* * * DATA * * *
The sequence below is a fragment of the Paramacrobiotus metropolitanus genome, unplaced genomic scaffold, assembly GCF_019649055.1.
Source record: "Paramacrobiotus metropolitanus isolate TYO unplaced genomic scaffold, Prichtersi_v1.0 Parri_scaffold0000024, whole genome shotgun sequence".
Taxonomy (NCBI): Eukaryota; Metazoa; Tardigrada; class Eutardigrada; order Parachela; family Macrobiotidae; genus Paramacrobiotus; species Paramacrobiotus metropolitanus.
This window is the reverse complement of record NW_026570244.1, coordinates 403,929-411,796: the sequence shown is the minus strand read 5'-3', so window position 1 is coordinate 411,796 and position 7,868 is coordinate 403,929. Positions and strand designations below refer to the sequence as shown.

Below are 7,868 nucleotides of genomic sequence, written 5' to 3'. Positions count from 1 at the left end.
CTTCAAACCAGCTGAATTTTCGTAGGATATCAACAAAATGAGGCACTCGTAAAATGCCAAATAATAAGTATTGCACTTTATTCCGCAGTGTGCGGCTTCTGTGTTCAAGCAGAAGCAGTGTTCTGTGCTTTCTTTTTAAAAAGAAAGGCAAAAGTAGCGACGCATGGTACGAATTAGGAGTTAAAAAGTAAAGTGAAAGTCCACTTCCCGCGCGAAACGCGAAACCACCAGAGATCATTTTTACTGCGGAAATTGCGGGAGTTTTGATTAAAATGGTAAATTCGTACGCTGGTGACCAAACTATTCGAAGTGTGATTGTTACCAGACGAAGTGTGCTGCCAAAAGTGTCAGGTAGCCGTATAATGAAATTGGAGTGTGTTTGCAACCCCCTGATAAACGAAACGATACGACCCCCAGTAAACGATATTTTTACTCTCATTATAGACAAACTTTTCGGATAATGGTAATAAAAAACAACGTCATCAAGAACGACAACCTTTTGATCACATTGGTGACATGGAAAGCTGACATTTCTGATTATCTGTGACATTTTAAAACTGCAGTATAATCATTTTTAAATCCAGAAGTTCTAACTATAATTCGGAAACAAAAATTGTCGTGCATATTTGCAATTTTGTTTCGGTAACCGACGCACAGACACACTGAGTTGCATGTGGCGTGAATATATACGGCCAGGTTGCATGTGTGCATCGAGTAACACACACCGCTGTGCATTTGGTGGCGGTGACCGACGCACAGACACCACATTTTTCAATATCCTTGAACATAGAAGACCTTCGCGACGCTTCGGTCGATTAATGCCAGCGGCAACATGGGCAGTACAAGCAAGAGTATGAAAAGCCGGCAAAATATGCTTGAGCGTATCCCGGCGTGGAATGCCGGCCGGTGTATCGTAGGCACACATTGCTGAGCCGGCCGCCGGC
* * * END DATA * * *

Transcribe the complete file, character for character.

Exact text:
The sequence below is a fragment of the Paramacrobiotus metropolitanus genome, unplaced genomic scaffold, assembly GCF_019649055.1.
Source record: "Paramacrobiotus metropolitanus isolate TYO unplaced genomic scaffold, Prichtersi_v1.0 Parri_scaffold0000024, whole genome shotgun sequence".
Taxonomy (NCBI): Eukaryota; Metazoa; Tardigrada; class Eutardigrada; order Parachela; family Macrobiotidae; genus Paramacrobiotus; species Paramacrobiotus metropolitanus.
This window is the reverse complement of record NW_026570244.1, coordinates 403,929-411,796: the sequence shown is the minus strand read 5'-3', so window position 1 is coordinate 411,796 and position 7,868 is coordinate 403,929. Positions and strand designations below refer to the sequence as shown.

Below are 7,868 nucleotides of genomic sequence, written 5' to 3'. Positions count from 1 at the left end.
CTTCAAACCAGCTGAATTTTCGTAGGATATCAACAAAATGAGGCACTCGTAAAATGCCAAATAATAAGTATTGCACTTTATTCCGCAGTGTGCGGCTTCTGTGTTCAAGCAGAAGCAGTGTTCTGTGCTTTCTTTTTAAAAAGAAAGGCAAAAGTAGCGACGCATGGTACGAATTAGGAGTTAAAAAGTAAAGTGAAAGTCCACTTCCCGCGCGAAACGCGAAACCACCAGAGATCATTTTTACTGCGGAAATTGCGGGAGTTTTGATTAAAATGGTAAATTCGTACGCTGGTGACCAAACTATTCGAAGTGTGATTGTTACCAGACGAAGTGTGCTGCCAAAAGTGTCAGGTAGCCGTATAATGAAATTGGAGTGTGTTTGCAACCCCCTGATAAACGAAACGATACGACCCCCAGTAAACGATATTTTTACTCTCATTATAGACAAACTTTTCGGATAATGGTAATAAAAAACAACGTCATCAAGAACGACAACCTTTTGATCACATTGGTGACATGGAAAGCTGACATTTCTGATTATCTGTGACATTTTAAAACTGCAGTATAATCATTTTTAAATCCAGAAGTTCTAACTATAATTCGGAAACAAAAATTGTCGTGCATATTTGCAATTTTGTTTCGGTAACCGACGCACAGACACACTGAGTTGCATGTGGCGTGAATATATACGGCCAGGTTGCATGTGTGCATCGAGTAACACACACCGCTGTGCATTTGGTGGCGGTGACCGACGCACAGACACCACATTTTTCAATATCCTTGAACATAGAAGACCTTCGCGACGCTTCGGTCGATTAATGCCAGCGGCAACATGGGCAGTACAAGCAAGAGTATGAAAAGCCGGCAAAATATGCTTGAGCGTATCCCGGCGTGGAATGCCGGCCGGTGTATCGTAGGCACACATTGCTGAGCCGGCCGCCGGC